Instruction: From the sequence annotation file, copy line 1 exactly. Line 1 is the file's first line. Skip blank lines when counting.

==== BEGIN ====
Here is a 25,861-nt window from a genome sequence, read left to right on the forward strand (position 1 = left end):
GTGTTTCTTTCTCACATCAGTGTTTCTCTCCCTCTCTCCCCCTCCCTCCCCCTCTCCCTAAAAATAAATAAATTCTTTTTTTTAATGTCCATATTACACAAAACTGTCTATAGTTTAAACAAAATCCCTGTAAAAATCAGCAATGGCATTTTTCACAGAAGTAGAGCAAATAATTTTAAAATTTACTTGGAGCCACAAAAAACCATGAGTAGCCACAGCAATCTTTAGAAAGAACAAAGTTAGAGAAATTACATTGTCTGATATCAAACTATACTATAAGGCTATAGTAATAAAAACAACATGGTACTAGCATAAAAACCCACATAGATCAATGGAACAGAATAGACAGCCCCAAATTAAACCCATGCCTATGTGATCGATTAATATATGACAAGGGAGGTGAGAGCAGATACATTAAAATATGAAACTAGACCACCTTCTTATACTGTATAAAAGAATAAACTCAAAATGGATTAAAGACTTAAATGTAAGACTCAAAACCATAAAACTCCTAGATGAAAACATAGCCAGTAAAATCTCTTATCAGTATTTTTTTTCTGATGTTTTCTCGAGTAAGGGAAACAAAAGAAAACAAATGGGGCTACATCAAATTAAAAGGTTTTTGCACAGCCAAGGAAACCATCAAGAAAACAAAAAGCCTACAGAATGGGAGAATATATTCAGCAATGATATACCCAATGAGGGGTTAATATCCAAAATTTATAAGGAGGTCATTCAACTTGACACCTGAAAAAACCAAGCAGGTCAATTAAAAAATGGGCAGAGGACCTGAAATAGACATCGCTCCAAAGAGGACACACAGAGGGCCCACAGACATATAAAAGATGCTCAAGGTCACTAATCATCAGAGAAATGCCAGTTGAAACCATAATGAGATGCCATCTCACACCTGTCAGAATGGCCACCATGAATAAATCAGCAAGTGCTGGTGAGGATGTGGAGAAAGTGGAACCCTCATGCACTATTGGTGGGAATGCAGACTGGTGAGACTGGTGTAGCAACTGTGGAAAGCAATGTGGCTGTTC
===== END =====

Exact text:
Here is a 25,861-nt window from a genome sequence, read left to right on the forward strand (position 1 = left end):